GM's fearless bid to trounce BMW

July 19, 2012: 4:04 PM ET

After years of trying -- and failing -- General Motors finally has a shot at giving the German luxury manufacturer a run for its money.

By Doron Levin, contributor

FORTUNE -- With the introduction of the Cadillac ATS, General Motors Co. (GM) is anchoring its model lineup with a compact sedan aimed straight at the BMW 3 Series, Mercedes C-Class and Audi A4 -- the German triad that dominates global luxury car sales.

In several key metrics, the ATS can credibly challenge the German models in a manner the U.S. carmaker so far has failed to do. Equipped with a 2.0-liter turbo engine, the ATS is lighter than the comparative BMW 3 Series and a touch faster with a 5.7 second 0-to-60 miles per hour time compared to BMW's 5.9 seconds. The two rear-wheel-drive models both are laid out with weight distribution and suspension designed to make them nimble and score high on the "fun to drive" scale.

The ATS is priced competitively, rather than at a discount, in order to attract buyers that might be skeptical about Cadillac's claim that it's ever bit the equal of the 3 Series. "If you want to sell to luxury buyers you don't do it apologetically," said Kurt Gehring, a Cadillac executive at a media test drive this week in Atlanta.

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"The car is very stylish inside and out, the best rendition yet of Cadillac's 'Art and Science' design them," introduced a decade ago when GM committed more than $1 billion to remake its luxury division, said Csaba Csere, a contributor to Car and Driver magazine and former Ford (F) engineer.

"The structure is solid," he added, though he quibbled with the space in the rear seat, which he said felt "tight." He also pointed out that ATS's 10.2 cubic foot trunk is significantly smaller than those of the 3 Series, A4 or the C Class.

The key question for GM is whether savvy shoppers for luxury compact segments, who normally default to one of the German brands, will add the ATS to their consideration lists. The stakes are bigger than just bragging rights. GM is selling against German automakers in the burgeoning China market. GM also wants to eventually compete in Europe, as well as gain a bigger chunk of the luxury segment in the U.S.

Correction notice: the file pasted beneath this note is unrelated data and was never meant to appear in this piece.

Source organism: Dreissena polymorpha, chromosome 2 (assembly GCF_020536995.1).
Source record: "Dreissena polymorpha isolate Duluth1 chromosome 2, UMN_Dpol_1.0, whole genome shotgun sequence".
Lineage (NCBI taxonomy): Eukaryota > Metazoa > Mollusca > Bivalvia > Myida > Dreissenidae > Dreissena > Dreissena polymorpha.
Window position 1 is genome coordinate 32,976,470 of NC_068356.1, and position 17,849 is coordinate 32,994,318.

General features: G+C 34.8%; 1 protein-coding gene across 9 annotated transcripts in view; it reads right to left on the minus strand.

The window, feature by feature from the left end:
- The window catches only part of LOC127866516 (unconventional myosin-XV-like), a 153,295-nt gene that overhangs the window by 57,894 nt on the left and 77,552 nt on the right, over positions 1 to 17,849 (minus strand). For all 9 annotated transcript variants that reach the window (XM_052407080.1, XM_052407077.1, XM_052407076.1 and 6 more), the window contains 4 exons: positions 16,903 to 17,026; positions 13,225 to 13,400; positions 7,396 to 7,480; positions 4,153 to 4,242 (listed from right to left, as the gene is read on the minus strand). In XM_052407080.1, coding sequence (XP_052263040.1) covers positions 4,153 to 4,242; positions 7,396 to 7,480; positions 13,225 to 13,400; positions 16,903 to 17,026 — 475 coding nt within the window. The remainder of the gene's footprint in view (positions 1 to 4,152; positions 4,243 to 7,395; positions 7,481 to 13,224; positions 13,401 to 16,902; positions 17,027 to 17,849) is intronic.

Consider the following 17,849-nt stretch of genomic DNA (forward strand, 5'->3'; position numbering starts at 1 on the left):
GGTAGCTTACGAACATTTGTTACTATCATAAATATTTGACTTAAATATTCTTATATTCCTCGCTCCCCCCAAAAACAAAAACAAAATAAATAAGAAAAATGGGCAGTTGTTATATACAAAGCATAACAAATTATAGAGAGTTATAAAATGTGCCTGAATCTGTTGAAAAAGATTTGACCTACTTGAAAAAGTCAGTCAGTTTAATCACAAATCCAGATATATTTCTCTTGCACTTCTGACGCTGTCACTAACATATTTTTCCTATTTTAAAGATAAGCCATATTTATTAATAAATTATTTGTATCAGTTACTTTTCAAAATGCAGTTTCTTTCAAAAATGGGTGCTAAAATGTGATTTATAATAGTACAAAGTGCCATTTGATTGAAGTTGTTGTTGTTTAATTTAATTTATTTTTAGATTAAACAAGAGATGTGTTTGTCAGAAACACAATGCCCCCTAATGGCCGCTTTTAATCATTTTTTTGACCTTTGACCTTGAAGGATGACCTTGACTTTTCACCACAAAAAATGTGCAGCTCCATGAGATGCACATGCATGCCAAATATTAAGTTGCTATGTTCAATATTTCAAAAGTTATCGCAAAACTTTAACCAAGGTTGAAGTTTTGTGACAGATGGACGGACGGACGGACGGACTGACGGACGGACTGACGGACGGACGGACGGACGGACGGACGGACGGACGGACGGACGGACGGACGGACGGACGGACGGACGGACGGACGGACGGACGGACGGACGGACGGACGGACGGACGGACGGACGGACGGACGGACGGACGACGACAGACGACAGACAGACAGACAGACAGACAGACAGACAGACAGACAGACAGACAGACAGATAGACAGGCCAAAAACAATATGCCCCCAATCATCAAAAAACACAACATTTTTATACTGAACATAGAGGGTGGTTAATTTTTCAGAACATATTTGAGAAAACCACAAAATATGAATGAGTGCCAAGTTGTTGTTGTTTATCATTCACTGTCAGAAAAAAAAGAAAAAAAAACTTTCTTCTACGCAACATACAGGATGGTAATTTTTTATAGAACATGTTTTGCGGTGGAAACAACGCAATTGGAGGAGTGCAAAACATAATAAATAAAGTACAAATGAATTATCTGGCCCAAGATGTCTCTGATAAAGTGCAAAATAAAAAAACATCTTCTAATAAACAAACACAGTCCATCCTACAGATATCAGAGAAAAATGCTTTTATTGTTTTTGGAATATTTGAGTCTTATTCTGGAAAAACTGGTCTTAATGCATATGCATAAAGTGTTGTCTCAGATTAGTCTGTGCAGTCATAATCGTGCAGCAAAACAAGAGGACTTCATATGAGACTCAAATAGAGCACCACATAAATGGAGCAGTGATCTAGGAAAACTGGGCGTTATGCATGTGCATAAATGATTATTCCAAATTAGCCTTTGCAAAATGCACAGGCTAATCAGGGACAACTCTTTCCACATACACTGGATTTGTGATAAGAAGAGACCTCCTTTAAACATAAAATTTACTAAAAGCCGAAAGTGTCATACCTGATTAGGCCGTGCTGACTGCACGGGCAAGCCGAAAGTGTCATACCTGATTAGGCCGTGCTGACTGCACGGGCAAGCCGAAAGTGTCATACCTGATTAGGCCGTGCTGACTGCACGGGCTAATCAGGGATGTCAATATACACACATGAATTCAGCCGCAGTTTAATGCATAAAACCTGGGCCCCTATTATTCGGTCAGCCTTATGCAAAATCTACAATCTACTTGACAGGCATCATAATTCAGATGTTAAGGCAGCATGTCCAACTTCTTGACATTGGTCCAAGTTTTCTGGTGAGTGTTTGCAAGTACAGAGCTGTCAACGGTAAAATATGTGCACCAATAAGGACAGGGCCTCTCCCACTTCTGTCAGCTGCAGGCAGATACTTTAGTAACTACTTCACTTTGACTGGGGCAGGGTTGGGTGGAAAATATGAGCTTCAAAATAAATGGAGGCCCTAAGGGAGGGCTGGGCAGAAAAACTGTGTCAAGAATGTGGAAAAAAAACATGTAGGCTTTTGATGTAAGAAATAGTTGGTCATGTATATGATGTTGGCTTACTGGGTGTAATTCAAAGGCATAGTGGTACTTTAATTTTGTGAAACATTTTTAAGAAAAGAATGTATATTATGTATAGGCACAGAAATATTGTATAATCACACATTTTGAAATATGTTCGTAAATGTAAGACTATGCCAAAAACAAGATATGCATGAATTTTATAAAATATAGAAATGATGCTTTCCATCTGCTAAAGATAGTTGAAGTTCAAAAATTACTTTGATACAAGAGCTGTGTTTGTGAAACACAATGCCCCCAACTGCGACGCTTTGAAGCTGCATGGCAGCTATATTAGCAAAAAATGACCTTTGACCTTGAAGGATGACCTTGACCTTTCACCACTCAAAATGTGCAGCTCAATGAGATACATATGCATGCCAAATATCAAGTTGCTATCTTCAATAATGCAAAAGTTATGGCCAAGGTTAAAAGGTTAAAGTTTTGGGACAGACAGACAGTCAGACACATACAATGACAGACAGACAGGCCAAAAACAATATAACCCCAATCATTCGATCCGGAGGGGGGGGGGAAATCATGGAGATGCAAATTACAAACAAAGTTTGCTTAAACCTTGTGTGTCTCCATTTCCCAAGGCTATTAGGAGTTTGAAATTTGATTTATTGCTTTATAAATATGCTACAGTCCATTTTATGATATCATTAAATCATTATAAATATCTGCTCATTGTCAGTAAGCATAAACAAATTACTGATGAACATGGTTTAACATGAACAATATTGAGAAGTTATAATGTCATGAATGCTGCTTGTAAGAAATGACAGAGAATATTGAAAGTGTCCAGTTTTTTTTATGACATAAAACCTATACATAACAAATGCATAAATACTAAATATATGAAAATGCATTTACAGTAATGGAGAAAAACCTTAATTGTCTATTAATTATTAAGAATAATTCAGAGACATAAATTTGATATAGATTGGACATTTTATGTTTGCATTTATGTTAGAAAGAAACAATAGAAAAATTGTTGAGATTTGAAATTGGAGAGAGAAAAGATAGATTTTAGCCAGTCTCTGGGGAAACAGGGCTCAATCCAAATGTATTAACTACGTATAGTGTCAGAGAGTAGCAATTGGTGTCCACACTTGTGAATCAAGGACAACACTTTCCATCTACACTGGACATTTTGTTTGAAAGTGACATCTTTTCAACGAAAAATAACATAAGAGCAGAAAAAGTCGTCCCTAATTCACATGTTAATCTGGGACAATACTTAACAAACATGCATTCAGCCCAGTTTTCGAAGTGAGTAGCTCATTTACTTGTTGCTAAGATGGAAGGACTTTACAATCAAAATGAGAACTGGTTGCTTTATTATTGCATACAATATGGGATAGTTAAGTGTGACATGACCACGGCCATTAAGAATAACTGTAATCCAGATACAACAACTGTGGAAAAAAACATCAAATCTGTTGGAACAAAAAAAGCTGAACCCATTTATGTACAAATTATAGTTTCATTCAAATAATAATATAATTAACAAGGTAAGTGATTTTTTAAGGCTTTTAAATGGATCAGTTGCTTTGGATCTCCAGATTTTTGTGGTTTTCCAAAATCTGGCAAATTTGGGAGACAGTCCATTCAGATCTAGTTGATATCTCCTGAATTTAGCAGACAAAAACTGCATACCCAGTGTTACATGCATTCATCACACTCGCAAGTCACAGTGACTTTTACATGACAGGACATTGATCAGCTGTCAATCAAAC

The compact sedan category is the biggest segment in luxury vehicles and a portal through which GM and Cadillac hope to attract consumers to larger luxury sedans such as the CTS and XTS, to the SRX crossover and Escalade sport-utility vehicle. Doing that will no doubt be a long, difficult slog.

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When Cadillac introduced the first CTS a decade ago it was well received by reviewers and by consumers, although it was too large and heavy to appeal to the younger "fun to drive set" that was considering BMW's 3 Series. Because the 3 Series routinely is voted the gold standard of luxury sedans, GM decided five years ago to proceed with an entry that goes head-to-head with nearly the exact dimensions.

The ATS can be equipped with a less-powerful 2.5-liter engine and a performance 3.6-liter V6. The various configurations will sell from about $34,000 to $49,000 with all available options.

Manufacture of the ATS begins within a few weeks at GM's assembly plant in Lansing, Michigan and will begin to show up at Cadillac dealerships in August. The new model will be advertised on NBC during the opening ceremony of the Olympics, using footage of the car navigating a variety of exotic roads wind-swept Patagonia to the Atlas Mountains of Morocco.

Fittingly, GM's advertising campaign is entitled "ATS Challenges the World." Indeed.

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